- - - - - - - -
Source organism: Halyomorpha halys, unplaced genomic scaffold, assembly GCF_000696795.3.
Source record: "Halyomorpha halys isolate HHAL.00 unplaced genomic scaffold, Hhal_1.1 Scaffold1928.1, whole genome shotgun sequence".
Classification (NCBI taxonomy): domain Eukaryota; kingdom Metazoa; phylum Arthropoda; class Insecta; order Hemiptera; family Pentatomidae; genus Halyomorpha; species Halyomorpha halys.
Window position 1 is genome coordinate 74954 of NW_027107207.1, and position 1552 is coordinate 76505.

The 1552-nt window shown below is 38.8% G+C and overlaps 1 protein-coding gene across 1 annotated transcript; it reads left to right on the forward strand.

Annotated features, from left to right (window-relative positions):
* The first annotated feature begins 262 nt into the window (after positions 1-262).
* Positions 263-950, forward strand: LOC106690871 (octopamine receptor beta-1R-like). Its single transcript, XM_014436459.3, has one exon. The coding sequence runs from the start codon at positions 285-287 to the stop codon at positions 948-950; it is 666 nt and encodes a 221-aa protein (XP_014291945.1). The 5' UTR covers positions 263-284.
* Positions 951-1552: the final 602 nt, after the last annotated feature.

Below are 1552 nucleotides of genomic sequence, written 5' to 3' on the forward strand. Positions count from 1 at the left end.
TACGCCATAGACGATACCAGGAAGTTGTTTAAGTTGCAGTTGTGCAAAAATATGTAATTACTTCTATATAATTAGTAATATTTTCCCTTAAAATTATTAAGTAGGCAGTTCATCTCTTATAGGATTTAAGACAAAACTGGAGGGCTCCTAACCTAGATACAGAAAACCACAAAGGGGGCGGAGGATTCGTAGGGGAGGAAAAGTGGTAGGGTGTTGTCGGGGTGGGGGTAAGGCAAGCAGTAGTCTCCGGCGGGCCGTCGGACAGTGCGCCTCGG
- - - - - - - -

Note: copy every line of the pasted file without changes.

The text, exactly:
Source organism: Halyomorpha halys, unplaced genomic scaffold, assembly GCF_000696795.3.
Source record: "Halyomorpha halys isolate HHAL.00 unplaced genomic scaffold, Hhal_1.1 Scaffold1928.1, whole genome shotgun sequence".
Classification (NCBI taxonomy): domain Eukaryota; kingdom Metazoa; phylum Arthropoda; class Insecta; order Hemiptera; family Pentatomidae; genus Halyomorpha; species Halyomorpha halys.
Window position 1 is genome coordinate 74954 of NW_027107207.1, and position 1552 is coordinate 76505.

The 1552-nt window shown below is 38.8% G+C and overlaps 1 protein-coding gene across 1 annotated transcript; it reads left to right on the forward strand.

Annotated features, from left to right (window-relative positions):
* The first annotated feature begins 262 nt into the window (after positions 1-262).
* Positions 263-950, forward strand: LOC106690871 (octopamine receptor beta-1R-like). Its single transcript, XM_014436459.3, has one exon. The coding sequence runs from the start codon at positions 285-287 to the stop codon at positions 948-950; it is 666 nt and encodes a 221-aa protein (XP_014291945.1). The 5' UTR covers positions 263-284.
* Positions 951-1552: the final 602 nt, after the last annotated feature.

Below are 1552 nucleotides of genomic sequence, written 5' to 3' on the forward strand. Positions count from 1 at the left end.
TACGCCATAGACGATACCAGGAAGTTGTTTAAGTTGCAGTTGTGCAAAAATATGTAATTACTTCTATATAATTAGTAATATTTTCCCTTAAAATTATTAAGTAGGCAGTTCATCTCTTATAGGATTTAAGACAAAACTGGAGGGCTCCTAACCTAGATACAGAAAACCACAAAGGGGGCGGAGGATTCGTAGGGGAGGAAAAGTGGTAGGGTGTTGTCGGGGTGGGGGTAAGGCAAGCAGTAGTCTCCGGCGGGCCGTCGGACAGTGCGCCTCGG